Conclusions and Clinical Relevance—The risk of death appears to be greater in colic-affected horses with high circulating concentrations of epinephrine and cortisol. The correlation of epinephrine with other biochemical markers of illness severity and with heart rate indicates that the degree of sympathetic activation in horses with colic can be inferred from routinely measured variables. (J Am Vet Med Assoc 2005;227:276–280)

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in Journal of the American Veterinary Medical Association

SUMMARY

Twenty-four horses were randomly allocated to 3 groups. All horses underwent a ventral midline celiotomy, and the large colon was exteriorized and instrumented. Group-1 horses served as sham-operated controls, group-2 horses underwent 6 hours of colonic ischemia, and group-3 horses were subjected to 3 hours of ischemia and 3 hours of reperfusion. Baseline blood samples were collected, then low-flow colonic ischemia was induced in horses of groups 2 and 3 by reducing colonic arterial blood flow to 20% of baseline. All horses were monitored for 6 hours. Citrated systemic venous ( sv ) blood samples were collected from the main pulmonary artery, and colonic venous (cv) samples were collected from the colonic vein draining the ventral colon. Samples were collected at 0, and 2, 3, 3.25, 4, and 6 hours for determination of one-stage prothrombin time, activated partial thromboplastin time, antithrombin III activity, and fibrinogen concentration. Data were analyzed statistically, using two-way anova for repeated measures, and post-hoc comparisons were made by use of Student Newman Keul's test. Statistical significance was set at P < 0.05. There were significant decreases in all hemostatic variables by 2 hours in sv and cv samples from horses of all 3 groups, but there were no differences among the 3 groups for any of these variables. These hemostatic alterations could have been secondary to a hypercoagulable state or to fluid therapy-induced hemodilution. Colonic ischemia-reperfusion was not the cause of these alterations because these alterations also were observed in the sham-operated control horses. Significant temporal alterations existed even after accounting for the hemodilution. The most plausible explanation for these alterations is that hemostatic activation was incited by the celiotomy and manipulation of the colon during exteriorization and instrumentation. Comparison of paired sv and cv samples for each hemostatic variable revealed significant differences for the absolute values of one-stage prothrombin time and fibrinogen concentration, but not for activated partial thromboplastin time or antithrombin III activity. This indicates that monitoring sv hemostatic variables does not necessarily provide an accurate assessment of hemostatic function in regional vascular beds. Largecolon ischemia with or without reperfusion did not alter hemostatic function.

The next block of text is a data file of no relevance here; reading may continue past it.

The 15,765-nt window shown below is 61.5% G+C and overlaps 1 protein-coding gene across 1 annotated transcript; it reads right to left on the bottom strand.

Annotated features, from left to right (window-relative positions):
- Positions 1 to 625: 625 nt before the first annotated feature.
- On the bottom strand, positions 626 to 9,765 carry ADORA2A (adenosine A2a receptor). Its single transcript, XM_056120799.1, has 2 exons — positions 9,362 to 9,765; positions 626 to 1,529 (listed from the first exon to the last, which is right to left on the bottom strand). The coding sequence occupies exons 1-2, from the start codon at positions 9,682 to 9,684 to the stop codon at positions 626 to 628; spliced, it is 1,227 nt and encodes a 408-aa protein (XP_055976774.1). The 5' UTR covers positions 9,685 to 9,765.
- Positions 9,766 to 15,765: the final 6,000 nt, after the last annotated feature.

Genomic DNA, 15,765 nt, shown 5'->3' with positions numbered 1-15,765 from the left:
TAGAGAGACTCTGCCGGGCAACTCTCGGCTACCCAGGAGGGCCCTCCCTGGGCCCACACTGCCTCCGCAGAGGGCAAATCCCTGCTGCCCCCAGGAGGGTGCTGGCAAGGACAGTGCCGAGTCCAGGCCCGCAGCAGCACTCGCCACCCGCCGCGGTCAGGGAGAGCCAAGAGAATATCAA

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in American Journal of Veterinary Research